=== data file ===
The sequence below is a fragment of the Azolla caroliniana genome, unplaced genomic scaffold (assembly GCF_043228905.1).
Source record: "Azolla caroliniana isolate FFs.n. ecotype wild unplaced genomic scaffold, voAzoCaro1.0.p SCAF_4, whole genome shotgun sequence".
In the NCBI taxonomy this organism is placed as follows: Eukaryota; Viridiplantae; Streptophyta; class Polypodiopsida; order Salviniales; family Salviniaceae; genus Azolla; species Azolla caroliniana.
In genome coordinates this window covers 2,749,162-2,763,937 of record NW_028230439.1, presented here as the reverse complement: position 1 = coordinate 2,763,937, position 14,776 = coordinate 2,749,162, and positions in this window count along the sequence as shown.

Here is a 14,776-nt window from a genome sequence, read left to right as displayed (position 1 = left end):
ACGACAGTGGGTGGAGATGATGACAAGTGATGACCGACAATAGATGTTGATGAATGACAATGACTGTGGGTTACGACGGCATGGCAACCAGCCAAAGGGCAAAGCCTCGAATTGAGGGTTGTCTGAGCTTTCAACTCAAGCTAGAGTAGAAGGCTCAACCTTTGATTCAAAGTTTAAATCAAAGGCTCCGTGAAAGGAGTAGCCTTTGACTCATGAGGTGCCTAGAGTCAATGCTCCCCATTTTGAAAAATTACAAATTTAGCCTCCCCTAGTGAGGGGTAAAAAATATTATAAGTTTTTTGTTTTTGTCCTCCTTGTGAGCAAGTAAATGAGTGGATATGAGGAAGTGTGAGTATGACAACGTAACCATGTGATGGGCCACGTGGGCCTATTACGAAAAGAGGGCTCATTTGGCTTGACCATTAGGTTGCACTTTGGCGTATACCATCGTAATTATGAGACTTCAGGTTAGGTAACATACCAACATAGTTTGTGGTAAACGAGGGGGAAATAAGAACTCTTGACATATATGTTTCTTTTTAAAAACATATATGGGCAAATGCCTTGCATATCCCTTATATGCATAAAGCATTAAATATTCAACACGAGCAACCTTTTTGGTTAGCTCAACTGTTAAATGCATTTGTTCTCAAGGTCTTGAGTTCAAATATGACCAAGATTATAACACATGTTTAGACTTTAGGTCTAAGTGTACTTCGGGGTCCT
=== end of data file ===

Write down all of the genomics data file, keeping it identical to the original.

The sequence below is a fragment of the Azolla caroliniana genome, unplaced genomic scaffold (assembly GCF_043228905.1).
Source record: "Azolla caroliniana isolate FFs.n. ecotype wild unplaced genomic scaffold, voAzoCaro1.0.p SCAF_4, whole genome shotgun sequence".
In the NCBI taxonomy this organism is placed as follows: Eukaryota; Viridiplantae; Streptophyta; class Polypodiopsida; order Salviniales; family Salviniaceae; genus Azolla; species Azolla caroliniana.
In genome coordinates this window covers 2,749,162-2,763,937 of record NW_028230439.1, presented here as the reverse complement: position 1 = coordinate 2,763,937, position 14,776 = coordinate 2,749,162, and positions in this window count along the sequence as shown.

Here is a 14,776-nt window from a genome sequence, read left to right as displayed (position 1 = left end):
ACGACAGTGGGTGGAGATGATGACAAGTGATGACCGACAATAGATGTTGATGAATGACAATGACTGTGGGTTACGACGGCATGGCAACCAGCCAAAGGGCAAAGCCTCGAATTGAGGGTTGTCTGAGCTTTCAACTCAAGCTAGAGTAGAAGGCTCAACCTTTGATTCAAAGTTTAAATCAAAGGCTCCGTGAAAGGAGTAGCCTTTGACTCATGAGGTGCCTAGAGTCAATGCTCCCCATTTTGAAAAATTACAAATTTAGCCTCCCCTAGTGAGGGGTAAAAAATATTATAAGTTTTTTGTTTTTGTCCTCCTTGTGAGCAAGTAAATGAGTGGATATGAGGAAGTGTGAGTATGACAACGTAACCATGTGATGGGCCACGTGGGCCTATTACGAAAAGAGGGCTCATTTGGCTTGACCATTAGGTTGCACTTTGGCGTATACCATCGTAATTATGAGACTTCAGGTTAGGTAACATACCAACATAGTTTGTGGTAAACGAGGGGGAAATAAGAACTCTTGACATATATGTTTCTTTTTAAAAACATATATGGGCAAATGCCTTGCATATCCCTTATATGCATAAAGCATTAAATATTCAACACGAGCAACCTTTTTGGTTAGCTCAACTGTTAAATGCATTTGTTCTCAAGGTCTTGAGTTCAAATATGACCAAGATTATAACACATGTTTAGACTTTAGGTCTAAGTGTACTTCGGGGTCCT